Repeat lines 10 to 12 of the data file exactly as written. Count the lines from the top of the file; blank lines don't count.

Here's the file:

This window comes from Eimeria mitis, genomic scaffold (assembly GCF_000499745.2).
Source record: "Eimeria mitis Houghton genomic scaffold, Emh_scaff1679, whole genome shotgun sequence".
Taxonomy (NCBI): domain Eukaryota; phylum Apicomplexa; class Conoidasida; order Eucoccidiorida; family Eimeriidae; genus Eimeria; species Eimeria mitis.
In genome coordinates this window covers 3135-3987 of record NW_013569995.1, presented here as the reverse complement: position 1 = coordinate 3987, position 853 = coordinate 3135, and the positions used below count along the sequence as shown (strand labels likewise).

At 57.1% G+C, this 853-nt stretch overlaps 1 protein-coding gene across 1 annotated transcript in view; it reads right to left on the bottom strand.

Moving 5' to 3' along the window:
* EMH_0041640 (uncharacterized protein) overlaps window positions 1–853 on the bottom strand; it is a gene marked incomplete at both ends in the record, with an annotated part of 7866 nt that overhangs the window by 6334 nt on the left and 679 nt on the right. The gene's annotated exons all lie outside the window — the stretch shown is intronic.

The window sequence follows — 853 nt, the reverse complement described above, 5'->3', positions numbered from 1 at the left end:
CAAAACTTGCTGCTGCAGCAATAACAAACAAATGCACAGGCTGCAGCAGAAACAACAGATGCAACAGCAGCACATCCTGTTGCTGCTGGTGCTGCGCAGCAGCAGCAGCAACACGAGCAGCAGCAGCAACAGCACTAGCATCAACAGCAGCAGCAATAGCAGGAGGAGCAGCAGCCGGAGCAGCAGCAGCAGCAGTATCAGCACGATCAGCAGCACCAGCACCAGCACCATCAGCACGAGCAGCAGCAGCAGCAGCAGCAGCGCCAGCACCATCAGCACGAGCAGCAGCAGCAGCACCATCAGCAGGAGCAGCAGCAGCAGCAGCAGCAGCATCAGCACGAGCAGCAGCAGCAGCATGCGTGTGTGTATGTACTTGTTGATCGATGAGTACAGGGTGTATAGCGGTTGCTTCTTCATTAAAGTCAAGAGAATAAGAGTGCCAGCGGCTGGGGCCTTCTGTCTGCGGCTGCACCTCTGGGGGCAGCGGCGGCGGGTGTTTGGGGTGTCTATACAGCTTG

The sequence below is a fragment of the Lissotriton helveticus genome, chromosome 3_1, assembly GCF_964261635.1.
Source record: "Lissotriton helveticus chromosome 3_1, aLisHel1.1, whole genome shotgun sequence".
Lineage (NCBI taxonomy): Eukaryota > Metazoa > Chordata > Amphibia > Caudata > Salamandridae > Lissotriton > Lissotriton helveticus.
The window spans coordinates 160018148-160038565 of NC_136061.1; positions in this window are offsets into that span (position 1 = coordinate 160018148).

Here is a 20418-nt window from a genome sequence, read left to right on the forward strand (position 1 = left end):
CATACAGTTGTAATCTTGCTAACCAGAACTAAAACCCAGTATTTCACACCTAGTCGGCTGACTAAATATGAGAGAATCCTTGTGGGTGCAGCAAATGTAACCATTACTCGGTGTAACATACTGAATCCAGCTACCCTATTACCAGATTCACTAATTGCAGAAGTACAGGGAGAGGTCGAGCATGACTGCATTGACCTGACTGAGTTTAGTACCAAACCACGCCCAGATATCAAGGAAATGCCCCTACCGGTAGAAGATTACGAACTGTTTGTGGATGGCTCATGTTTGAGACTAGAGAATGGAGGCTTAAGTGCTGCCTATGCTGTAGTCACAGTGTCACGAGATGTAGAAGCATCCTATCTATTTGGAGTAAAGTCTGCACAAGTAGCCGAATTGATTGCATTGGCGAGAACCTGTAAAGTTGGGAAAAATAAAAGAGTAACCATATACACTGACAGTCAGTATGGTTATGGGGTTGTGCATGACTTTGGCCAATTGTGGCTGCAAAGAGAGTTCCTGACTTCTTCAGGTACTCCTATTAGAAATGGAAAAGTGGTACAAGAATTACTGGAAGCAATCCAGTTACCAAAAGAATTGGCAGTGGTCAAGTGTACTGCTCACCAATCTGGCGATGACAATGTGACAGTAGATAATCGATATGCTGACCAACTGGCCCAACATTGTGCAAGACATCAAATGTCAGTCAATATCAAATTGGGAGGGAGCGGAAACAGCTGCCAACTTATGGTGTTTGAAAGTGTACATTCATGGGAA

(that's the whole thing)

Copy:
The sequence below is a fragment of the Lissotriton helveticus genome, chromosome 3_1, assembly GCF_964261635.1.
Source record: "Lissotriton helveticus chromosome 3_1, aLisHel1.1, whole genome shotgun sequence".
Lineage (NCBI taxonomy): Eukaryota > Metazoa > Chordata > Amphibia > Caudata > Salamandridae > Lissotriton > Lissotriton helveticus.